Using MSXML in your application? Double-check your installation.

Installing MSXMLJust a quick note, if you’re using MSXML (Microsoft XML Core Services), make sure you test and retest your installation routines. If your customers have upgraded to Microsoft Windows XP Service Pack 3, you may run into issues. As of SP3, Microsoft has placed MSXML under system protection so that applications/installations that try to update/remove MSXML fail. The most common occurrence of this has been with Microsoft SQL Server, and Microsoft has posted a work-around on their website. However, last thing you want to be doing is fielding support calls, emails, and tickets because of this issue. We just caught this testing another company’s product and thought we’d pass it along. Hopefully, Microsoft will help developers in handling this issue.

Virtual Machines – Lots of browsers, lots of operating systems

Virtual MachinesWhen you’re trying to test your website with many different web browsers, you often run into problems. In particular, Windows really isn’t designed to have multiple versions of Microsoft Internet Explorer (MSIE) installed at the same time. You could setup multiple platforms and maybe use a KVM to save space, but most of us don’t have the room for all that equipment just sitting around all the time.

As we mentioned in a previous post, a good solution to the issue is to setup multiple “virtual machines” (VMs) on your computer. Each VM has it’s own operating system and storage so you can install a version of Internet Explorer in each virtual machine. We also have previously discussed how you use VMs to learn how to use Linux and try out the various distributions (distros). Many of the distros already have pre-rolled VMs available (via VMware’s site or various image sites like this one for Virtual Box), but sometimes there’s that one distro you want to try without a VM. What do you do? Easy – roll your own.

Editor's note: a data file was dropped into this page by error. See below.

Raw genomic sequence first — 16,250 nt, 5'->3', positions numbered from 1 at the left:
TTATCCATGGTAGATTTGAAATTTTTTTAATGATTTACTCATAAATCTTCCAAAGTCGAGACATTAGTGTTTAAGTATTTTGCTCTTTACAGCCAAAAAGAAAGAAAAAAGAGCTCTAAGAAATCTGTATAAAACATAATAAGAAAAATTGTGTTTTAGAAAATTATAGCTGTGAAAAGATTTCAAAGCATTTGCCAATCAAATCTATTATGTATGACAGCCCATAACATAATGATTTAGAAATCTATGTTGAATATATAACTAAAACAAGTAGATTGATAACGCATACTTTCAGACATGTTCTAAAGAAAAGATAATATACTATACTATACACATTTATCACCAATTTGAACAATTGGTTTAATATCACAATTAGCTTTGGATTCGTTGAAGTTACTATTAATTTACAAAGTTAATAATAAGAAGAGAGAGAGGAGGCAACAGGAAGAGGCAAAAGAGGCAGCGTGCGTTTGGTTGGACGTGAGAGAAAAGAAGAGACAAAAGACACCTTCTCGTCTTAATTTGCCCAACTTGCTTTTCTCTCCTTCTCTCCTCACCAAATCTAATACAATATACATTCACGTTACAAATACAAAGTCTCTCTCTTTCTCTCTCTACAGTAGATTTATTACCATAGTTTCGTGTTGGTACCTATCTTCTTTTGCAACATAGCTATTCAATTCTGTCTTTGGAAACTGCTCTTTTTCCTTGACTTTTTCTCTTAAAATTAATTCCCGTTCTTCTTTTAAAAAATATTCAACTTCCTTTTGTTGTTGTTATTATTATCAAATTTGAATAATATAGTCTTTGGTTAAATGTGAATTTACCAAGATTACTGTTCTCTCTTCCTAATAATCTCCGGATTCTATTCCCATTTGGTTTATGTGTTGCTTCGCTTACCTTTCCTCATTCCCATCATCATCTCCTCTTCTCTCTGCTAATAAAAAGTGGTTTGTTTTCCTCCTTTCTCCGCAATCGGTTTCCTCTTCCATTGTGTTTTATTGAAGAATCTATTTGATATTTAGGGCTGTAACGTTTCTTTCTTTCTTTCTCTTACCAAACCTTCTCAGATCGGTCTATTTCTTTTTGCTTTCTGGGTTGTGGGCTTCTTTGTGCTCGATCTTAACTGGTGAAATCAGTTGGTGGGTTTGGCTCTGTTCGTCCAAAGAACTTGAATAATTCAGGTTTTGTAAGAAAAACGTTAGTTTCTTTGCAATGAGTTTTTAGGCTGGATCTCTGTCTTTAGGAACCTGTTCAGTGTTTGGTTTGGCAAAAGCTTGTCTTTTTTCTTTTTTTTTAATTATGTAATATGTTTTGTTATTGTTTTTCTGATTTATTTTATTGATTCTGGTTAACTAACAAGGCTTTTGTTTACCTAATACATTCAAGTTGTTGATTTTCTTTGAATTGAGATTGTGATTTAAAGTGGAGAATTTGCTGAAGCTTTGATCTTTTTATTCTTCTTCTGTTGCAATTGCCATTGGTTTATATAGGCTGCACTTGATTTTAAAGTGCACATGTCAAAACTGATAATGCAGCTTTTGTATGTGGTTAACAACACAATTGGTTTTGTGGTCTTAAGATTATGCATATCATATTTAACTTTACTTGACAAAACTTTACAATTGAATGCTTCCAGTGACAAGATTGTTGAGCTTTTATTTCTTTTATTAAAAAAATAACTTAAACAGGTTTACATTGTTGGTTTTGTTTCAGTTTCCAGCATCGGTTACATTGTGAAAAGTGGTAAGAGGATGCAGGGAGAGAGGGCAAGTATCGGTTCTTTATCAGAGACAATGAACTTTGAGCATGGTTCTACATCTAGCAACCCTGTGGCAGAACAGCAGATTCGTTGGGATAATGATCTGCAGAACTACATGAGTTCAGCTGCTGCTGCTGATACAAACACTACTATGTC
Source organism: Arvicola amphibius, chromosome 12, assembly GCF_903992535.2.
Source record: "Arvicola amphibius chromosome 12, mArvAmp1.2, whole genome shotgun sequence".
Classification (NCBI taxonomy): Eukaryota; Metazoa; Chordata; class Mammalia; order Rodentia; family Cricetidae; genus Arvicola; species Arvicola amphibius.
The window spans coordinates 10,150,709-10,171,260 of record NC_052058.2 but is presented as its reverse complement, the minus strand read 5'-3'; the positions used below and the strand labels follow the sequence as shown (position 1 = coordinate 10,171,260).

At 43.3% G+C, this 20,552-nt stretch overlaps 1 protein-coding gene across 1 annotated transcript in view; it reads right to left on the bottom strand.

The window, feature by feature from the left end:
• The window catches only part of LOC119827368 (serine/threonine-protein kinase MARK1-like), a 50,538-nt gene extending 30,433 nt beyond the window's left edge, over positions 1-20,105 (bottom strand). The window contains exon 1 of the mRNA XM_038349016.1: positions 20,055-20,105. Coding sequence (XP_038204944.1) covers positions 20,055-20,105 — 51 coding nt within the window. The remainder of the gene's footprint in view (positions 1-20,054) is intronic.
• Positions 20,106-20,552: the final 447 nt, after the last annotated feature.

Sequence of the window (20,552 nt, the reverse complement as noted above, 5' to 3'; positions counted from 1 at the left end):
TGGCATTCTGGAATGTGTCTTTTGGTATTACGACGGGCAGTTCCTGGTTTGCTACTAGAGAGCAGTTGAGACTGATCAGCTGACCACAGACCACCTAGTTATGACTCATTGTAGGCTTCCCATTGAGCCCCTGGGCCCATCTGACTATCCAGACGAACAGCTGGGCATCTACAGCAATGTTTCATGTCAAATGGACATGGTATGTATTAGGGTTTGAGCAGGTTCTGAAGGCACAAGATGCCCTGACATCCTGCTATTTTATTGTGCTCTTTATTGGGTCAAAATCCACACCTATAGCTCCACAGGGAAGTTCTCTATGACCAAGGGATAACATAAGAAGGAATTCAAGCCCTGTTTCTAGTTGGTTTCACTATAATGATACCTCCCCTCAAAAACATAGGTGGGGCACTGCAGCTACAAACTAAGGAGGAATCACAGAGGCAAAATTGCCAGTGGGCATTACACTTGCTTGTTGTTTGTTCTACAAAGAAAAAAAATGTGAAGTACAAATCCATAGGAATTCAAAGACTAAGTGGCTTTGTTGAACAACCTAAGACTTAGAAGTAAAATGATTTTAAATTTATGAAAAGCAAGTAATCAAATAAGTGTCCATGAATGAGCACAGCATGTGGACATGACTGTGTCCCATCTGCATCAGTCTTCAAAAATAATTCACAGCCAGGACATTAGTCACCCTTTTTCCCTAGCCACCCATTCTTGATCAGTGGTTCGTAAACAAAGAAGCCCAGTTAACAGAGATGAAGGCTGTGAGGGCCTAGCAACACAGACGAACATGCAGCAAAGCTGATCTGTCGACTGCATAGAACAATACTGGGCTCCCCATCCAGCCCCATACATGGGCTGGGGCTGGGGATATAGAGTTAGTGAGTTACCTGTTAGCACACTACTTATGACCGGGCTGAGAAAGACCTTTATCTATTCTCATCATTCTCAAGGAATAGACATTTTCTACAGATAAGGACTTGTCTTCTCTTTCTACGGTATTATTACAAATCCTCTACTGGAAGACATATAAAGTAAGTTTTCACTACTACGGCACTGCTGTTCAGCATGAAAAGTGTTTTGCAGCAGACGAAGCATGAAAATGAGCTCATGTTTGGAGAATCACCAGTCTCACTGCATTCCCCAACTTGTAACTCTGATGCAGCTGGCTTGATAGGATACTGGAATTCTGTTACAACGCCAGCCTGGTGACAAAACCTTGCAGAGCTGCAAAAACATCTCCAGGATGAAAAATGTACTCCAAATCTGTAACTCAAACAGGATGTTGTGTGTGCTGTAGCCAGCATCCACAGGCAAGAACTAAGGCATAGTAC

Rather than going into the details of setting up your own VM, however, Lifehacker has a great article on how to setup, configure and install operating systems into a virtual machine using Virtual Box. Give it a read – it’s a very well done article!

Carbon Copy Cloner – Ghosting for the Mac

Carbon Copy ClonerIf you’re performing testing on a Mac and looking for a simple application to ghost/image the hard drive, take a look at Carbon Copy Cloner. I know it seems like you should be able to just copy all the files to an external hard drive and just select it from the Startup Disk preference pane, but it doesn’t work in MacOS X. And, if you’re doing a lot of configuration testing, installation/uninstallation, etc., it would be really handy to have an identical copy of the hard drive, right? Carbon Copy Cloner (CCC) to the rescue.